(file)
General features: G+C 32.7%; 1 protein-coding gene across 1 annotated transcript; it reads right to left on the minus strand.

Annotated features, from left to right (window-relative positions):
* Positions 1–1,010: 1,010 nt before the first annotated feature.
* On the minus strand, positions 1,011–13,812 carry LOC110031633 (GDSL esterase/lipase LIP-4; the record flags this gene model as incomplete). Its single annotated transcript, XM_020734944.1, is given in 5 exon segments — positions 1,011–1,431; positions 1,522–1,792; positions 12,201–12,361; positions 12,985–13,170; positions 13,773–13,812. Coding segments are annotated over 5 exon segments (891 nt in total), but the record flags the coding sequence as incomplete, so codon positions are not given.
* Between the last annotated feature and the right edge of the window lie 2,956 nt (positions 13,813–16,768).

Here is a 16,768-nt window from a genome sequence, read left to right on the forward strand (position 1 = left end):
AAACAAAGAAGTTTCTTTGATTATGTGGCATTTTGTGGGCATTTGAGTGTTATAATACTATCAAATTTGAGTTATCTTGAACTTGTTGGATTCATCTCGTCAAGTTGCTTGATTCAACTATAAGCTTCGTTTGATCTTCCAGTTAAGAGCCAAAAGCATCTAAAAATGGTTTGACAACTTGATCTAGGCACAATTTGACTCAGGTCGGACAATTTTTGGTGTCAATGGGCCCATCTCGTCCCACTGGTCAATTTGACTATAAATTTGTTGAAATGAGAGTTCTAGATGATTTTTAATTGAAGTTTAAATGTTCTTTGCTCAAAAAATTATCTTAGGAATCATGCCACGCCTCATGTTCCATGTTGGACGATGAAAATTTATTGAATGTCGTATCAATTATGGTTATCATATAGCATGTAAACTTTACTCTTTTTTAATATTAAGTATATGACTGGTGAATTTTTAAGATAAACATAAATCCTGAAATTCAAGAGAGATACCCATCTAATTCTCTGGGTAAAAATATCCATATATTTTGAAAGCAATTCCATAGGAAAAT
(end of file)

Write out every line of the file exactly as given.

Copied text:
General features: G+C 32.7%; 1 protein-coding gene across 1 annotated transcript; it reads right to left on the minus strand.

Annotated features, from left to right (window-relative positions):
* Positions 1–1,010: 1,010 nt before the first annotated feature.
* On the minus strand, positions 1,011–13,812 carry LOC110031633 (GDSL esterase/lipase LIP-4; the record flags this gene model as incomplete). Its single annotated transcript, XM_020734944.1, is given in 5 exon segments — positions 1,011–1,431; positions 1,522–1,792; positions 12,201–12,361; positions 12,985–13,170; positions 13,773–13,812. Coding segments are annotated over 5 exon segments (891 nt in total), but the record flags the coding sequence as incomplete, so codon positions are not given.
* Between the last annotated feature and the right edge of the window lie 2,956 nt (positions 13,813–16,768).

Here is a 16,768-nt window from a genome sequence, read left to right on the forward strand (position 1 = left end):
AAACAAAGAAGTTTCTTTGATTATGTGGCATTTTGTGGGCATTTGAGTGTTATAATACTATCAAATTTGAGTTATCTTGAACTTGTTGGATTCATCTCGTCAAGTTGCTTGATTCAACTATAAGCTTCGTTTGATCTTCCAGTTAAGAGCCAAAAGCATCTAAAAATGGTTTGACAACTTGATCTAGGCACAATTTGACTCAGGTCGGACAATTTTTGGTGTCAATGGGCCCATCTCGTCCCACTGGTCAATTTGACTATAAATTTGTTGAAATGAGAGTTCTAGATGATTTTTAATTGAAGTTTAAATGTTCTTTGCTCAAAAAATTATCTTAGGAATCATGCCACGCCTCATGTTCCATGTTGGACGATGAAAATTTATTGAATGTCGTATCAATTATGGTTATCATATAGCATGTAAACTTTACTCTTTTTTAATATTAAGTATATGACTGGTGAATTTTTAAGATAAACATAAATCCTGAAATTCAAGAGAGATACCCATCTAATTCTCTGGGTAAAAATATCCATATATTTTGAAAGCAATTCCATAGGAAAAT